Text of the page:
I've heard a ton of people rave about Guitar Hero II, the video game that can turn virtually anyone into a shredding rock star, but I'd never seen the game in action until last Wednesday night at the 15th St. Tavern (1623 15th Street). These two guys were staring at the game on a big screen, playing plastic guitars while Spinal Tap's "Tonight I'm Gonna Rock You" blared. As I found out later, they were in face-off mode, when two players cooperatively shred riffs between each other. See, in order to shred, you have to know the five-colored fret buttons and hit them as they travel down the screen toward the player; at the end of the song, you get to see who had the highest percentage of correct notes and the longest hot streak.
As the night progressed, players riffed it out on the Butthole Surfers' "Who Was in My Room Last Night," Rush's "YYZ" (twice), and Suicidal Tendencies' "Institutionalized," which had two guys struggling on the fast chorus sections. When two players agreed on "Freebird," a guy at the bar groaned and said, "I'll be back in half an hour." But he stuck around anyway, finally yelling, "Jesus, when's this song gonna end?" as it sped into its finale, the notes traveling at warp speed.
According to 15th St. bartender Shane Henry, who plays guitar in the skate-punk band Frontside 5, a few other members of the band, including bassist Brooke Crawford, are Guitar Hero fanatics. So you might find them and other diehards at the bar on Wednesdays — especially on the last Wednesday of the month, when players will battle axes to win bar tabs and other prizes.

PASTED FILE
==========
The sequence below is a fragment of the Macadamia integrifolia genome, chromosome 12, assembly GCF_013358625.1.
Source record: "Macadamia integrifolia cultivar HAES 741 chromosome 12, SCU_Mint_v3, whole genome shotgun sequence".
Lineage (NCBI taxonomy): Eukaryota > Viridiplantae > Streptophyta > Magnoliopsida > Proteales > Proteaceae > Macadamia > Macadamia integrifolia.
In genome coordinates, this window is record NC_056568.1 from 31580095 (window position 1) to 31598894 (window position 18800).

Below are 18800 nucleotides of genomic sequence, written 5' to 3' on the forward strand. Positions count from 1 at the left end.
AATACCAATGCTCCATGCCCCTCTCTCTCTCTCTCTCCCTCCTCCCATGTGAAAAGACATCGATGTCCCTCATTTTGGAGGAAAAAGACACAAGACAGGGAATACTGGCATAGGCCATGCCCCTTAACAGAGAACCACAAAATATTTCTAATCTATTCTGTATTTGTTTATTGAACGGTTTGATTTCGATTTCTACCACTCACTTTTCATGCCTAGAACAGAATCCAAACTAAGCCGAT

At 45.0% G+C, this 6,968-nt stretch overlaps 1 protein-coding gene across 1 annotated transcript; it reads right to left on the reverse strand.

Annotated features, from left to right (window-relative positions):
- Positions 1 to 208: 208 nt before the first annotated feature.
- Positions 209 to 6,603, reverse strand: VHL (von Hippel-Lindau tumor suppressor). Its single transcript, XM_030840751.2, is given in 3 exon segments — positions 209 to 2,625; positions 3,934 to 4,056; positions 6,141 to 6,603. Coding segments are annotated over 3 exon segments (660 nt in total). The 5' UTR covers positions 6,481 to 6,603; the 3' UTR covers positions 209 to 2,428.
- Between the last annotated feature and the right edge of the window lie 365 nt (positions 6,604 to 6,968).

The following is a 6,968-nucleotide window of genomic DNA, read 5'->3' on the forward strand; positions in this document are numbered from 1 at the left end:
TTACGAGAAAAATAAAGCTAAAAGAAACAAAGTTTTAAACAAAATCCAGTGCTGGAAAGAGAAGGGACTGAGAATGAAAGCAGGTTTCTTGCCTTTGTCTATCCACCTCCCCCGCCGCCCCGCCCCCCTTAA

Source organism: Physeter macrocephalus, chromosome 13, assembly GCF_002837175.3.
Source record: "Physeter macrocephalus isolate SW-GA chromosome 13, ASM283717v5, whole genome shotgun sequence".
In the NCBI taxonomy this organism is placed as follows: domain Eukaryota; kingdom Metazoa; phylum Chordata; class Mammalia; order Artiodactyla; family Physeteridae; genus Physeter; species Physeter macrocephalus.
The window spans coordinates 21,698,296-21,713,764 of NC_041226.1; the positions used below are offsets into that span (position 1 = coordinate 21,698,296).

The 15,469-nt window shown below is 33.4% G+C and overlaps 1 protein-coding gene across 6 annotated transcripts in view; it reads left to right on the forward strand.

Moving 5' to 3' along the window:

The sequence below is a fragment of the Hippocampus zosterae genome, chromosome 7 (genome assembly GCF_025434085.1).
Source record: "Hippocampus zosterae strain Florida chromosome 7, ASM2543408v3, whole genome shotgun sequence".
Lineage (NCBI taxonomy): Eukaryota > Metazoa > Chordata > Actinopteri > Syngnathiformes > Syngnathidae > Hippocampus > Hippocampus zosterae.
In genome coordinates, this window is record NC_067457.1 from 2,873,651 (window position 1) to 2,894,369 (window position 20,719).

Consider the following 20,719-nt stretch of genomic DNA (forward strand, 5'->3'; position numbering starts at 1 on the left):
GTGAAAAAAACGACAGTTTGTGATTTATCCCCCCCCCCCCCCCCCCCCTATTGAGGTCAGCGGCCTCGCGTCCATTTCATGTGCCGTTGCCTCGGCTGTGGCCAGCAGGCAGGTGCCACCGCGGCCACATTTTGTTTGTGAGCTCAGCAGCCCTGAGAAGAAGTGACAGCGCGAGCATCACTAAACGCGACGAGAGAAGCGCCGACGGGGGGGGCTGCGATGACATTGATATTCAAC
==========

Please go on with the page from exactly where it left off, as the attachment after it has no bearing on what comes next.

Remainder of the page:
Guitar Hero II
And if one night a week of Guitar Hero isn't enough, Rockbar will be teaming up with KTCL and Game Crazy for Guitar Hero competitions every Friday in June. The folks at Game Crazy will bring in a bunch of TVs so that everyone can watch, and the sound will be cranked up in true Rockbar style. Each week's winner gets to take home a copy of the game, and the grand-prize winner will receive the game and an Xbox 360 or a PlayStation 3 to play it on.
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On Thursday night, I popped by a suddenly reopened Bannock Street Garage (1015 Bannock Street). Owner Eddie Morrissey met me at the door and asked for my ID. "We're really hard-core on checking IDs now," he said. That's understandable. Two weeks ago, I reported that the club had closed its doors because of liquor-license violations.
"We went three years without any violations," Morrissey explained, but then the bar was cited for two violations within eight weeks. After closing down for 104 days, the Garage was given the green light to reopen. How long it will remain that way is anyone's guess: Morrissey confirmed that the building that houses the bar is for sale, as is the building to the south and the parking lot to the north. But he plans to keep the Garage open as long as he can — which could be several more years, depending on whether the building is sold and what happens to the property.
And whether he keeps checking those IDs, of course.